•01 Jan 1979
TL;DR: The relationship between Stimulation and Stimulus Information for visual perception is discussed in detail in this article, where the authors also present experimental evidence for direct perception of motion in the world and movement of the self.
Abstract: Contents: Preface. Introduction. Part I: The Environment To Be Perceived.The Animal And The Environment. Medium, Substances, Surfaces. The Meaningful Environment. Part II: The Information For Visual Perception.The Relationship Between Stimulation And Stimulus Information. The Ambient Optic Array. Events And The Information For Perceiving Events. The Optical Information For Self-Perception. The Theory Of Affordances. Part III: Visual Perception.Experimental Evidence For Direct Perception: Persisting Layout. Experiments On The Perception Of Motion In The World And Movement Of The Self. The Discovery Of The Occluding Edge And Its Implications For Perception. Looking With The Head And Eyes. Locomotion And Manipulation. The Theory Of Information Pickup And Its Consequences. Part IV: Depiction.Pictures And Visual Awareness. Motion Pictures And Visual Awareness. Conclusion. Appendixes: The Principal Terms Used in Ecological Optics. The Concept of Invariants in Ecological Optics.
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•01 Jan 2009
TL;DR: This paper discusses how ROS relates to existing robot software frameworks, and briefly overview some of the available application software which uses ROS.
Abstract: This paper gives an overview of ROS, an opensource robot operating system. ROS is not an operating system in the traditional sense of process management and scheduling; rather, it provides a structured communications layer above the host operating systems of a heterogenous compute cluster. In this paper, we discuss how ROS relates to existing robot software frameworks, and briefly overview some of the available application software which uses ROS.
TL;DR: In this article, a new representation learning approach for domain adaptation is proposed, in which data at training and test time come from similar but different distributions, and features that cannot discriminate between the training (source) and test (target) domains are used to promote the emergence of features that are discriminative for the main learning task on the source domain.
Abstract: We introduce a new representation learning approach for domain adaptation, in which data at training and test time come from similar but different distributions. Our approach is directly inspired by the theory on domain adaptation suggesting that, for effective domain transfer to be achieved, predictions must be made based on features that cannot discriminate between the training (source) and test (target) domains. The approach implements this idea in the context of neural network architectures that are trained on labeled data from the source domain and unlabeled data from the target domain (no labeled target-domain data is necessary). As the training progresses, the approach promotes the emergence of features that are (i) discriminative for the main learning task on the source domain and (ii) indiscriminate with respect to the shift between the domains. We show that this adaptation behaviour can be achieved in almost any feed-forward model by augmenting it with few standard layers and a new gradient reversal layer. The resulting augmented architecture can be trained using standard backpropagation and stochastic gradient descent, and can thus be implemented with little effort using any of the deep learning packages. We demonstrate the success of our approach for two distinct classification problems (document sentiment analysis and image classification), where state-of-the-art domain adaptation performance on standard benchmarks is achieved. We also validate the approach for descriptor learning task in the context of person re-identification application.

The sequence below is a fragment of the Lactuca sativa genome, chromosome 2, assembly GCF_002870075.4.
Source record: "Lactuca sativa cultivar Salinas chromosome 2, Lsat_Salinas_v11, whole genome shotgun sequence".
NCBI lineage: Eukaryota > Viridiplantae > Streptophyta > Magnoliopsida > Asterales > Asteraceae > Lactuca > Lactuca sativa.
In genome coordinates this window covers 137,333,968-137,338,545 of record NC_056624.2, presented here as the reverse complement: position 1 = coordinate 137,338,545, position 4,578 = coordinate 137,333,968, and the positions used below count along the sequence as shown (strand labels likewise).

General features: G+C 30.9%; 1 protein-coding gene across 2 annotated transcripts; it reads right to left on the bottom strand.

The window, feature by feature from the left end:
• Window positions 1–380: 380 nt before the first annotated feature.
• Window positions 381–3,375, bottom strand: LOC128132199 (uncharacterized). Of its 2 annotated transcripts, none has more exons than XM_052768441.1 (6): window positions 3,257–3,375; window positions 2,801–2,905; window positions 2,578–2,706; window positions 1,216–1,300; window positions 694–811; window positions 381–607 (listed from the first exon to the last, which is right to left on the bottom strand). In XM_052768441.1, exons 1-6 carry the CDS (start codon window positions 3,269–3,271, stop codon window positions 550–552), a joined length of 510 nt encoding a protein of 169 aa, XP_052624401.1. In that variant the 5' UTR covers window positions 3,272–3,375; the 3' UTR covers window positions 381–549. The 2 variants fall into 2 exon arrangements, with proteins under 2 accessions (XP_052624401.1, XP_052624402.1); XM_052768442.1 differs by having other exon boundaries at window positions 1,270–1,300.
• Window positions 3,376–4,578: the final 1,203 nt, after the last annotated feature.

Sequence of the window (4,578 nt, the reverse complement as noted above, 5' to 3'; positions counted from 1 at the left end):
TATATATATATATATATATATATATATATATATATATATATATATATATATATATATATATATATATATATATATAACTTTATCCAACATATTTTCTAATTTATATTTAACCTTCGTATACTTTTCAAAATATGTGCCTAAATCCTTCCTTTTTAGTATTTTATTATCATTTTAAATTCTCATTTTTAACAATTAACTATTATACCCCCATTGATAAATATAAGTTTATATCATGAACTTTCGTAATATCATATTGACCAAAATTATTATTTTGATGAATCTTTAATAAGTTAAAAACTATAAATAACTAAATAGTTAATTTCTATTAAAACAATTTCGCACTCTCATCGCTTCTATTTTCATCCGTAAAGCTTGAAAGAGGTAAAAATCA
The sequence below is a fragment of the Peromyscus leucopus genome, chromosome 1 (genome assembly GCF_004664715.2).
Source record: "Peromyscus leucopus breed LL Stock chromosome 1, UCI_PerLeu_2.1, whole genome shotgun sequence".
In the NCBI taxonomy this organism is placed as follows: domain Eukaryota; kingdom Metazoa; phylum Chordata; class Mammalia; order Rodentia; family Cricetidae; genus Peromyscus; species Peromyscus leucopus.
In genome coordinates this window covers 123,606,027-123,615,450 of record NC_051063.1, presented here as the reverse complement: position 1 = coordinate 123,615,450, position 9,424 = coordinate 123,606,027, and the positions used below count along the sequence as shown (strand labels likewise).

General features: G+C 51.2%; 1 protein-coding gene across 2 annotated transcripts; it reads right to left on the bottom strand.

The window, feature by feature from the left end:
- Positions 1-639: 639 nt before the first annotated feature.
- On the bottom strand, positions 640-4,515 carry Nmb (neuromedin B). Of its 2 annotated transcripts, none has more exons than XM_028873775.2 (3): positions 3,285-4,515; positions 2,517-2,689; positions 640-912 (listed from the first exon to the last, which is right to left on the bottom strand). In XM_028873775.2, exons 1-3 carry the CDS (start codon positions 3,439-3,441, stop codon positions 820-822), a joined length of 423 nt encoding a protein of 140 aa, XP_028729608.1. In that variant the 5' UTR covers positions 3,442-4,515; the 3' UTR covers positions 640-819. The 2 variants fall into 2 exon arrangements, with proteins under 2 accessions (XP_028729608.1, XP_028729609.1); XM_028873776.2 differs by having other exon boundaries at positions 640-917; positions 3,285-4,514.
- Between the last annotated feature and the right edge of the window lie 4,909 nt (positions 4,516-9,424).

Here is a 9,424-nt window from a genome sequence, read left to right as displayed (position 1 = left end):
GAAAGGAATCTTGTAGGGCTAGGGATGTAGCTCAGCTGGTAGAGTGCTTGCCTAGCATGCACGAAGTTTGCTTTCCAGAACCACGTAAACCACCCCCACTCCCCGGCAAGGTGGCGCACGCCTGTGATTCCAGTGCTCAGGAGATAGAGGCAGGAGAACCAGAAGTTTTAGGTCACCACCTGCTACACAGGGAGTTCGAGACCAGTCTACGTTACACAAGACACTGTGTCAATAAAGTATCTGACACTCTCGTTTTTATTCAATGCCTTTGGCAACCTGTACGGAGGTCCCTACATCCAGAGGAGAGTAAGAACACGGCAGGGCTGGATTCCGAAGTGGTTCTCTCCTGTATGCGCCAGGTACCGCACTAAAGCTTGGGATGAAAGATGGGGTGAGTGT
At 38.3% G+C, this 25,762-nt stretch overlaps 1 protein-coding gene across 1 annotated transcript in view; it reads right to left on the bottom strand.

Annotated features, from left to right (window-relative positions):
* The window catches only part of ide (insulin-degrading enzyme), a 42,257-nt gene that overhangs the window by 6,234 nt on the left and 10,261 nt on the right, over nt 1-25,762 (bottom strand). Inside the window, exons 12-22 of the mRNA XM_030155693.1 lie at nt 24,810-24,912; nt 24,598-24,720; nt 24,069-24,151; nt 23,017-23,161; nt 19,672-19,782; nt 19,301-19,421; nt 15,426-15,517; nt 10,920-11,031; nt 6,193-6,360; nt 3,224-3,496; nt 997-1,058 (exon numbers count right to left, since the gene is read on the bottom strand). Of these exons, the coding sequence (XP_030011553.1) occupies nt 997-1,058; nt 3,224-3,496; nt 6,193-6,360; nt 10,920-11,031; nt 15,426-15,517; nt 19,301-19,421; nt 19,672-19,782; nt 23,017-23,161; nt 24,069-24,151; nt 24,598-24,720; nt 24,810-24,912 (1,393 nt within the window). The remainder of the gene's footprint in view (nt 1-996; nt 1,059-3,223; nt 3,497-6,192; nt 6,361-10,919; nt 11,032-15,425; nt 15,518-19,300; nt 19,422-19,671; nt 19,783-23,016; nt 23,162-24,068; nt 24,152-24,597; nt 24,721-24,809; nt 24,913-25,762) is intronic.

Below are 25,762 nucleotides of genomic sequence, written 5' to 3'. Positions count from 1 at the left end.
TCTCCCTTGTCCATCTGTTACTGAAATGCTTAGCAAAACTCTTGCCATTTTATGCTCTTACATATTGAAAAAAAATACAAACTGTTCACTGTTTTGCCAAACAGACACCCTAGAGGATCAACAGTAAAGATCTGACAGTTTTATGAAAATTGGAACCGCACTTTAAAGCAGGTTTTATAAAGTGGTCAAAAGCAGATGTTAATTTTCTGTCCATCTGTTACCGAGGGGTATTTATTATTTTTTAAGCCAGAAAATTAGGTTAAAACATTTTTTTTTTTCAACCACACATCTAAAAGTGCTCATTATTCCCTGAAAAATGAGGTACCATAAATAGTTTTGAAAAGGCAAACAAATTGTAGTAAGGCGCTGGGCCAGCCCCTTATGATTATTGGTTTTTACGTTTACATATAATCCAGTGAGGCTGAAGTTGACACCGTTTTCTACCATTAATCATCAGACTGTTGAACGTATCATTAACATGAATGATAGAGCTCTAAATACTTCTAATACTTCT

••01 Sep 2004
TL;DR: Gazebo is designed to fill this niche by creating a 3D dynamic multi-robot environment capable of recreating the complex worlds that would be encountered by the next generation of mobile robots.
Abstract: Simulators have played a critical role in robotics research as tools for quick and efficient testing of new concepts, strategies, and algorithms. To date, most simulators have been restricted to 2D worlds, and few have matured to the point where they are both highly capable and easily adaptable. Gazebo is designed to fill this niche by creating a 3D dynamic multi-robot environment capable of recreating the complex worlds that would be encountered by the next generation of mobile robots. Its open source status, fine grained control, and high fidelity place Gazebo in a unique position to become more than just a stepping stone between the drawing board and real hardware: data visualization, simulation of remote environments, and even reverse engineering of blackbox systems are all possible applications. Gazebo is developed in cooperation with the Player and Stage projects (Gerkey, B. P., et al., July 2003), (Gerkey, B. P., et al., May 2001), (Vaughan, R. T., et al., Oct. 2003), and is available from http://playerstage.sourceforge.net/gazebo/ gazebo.html.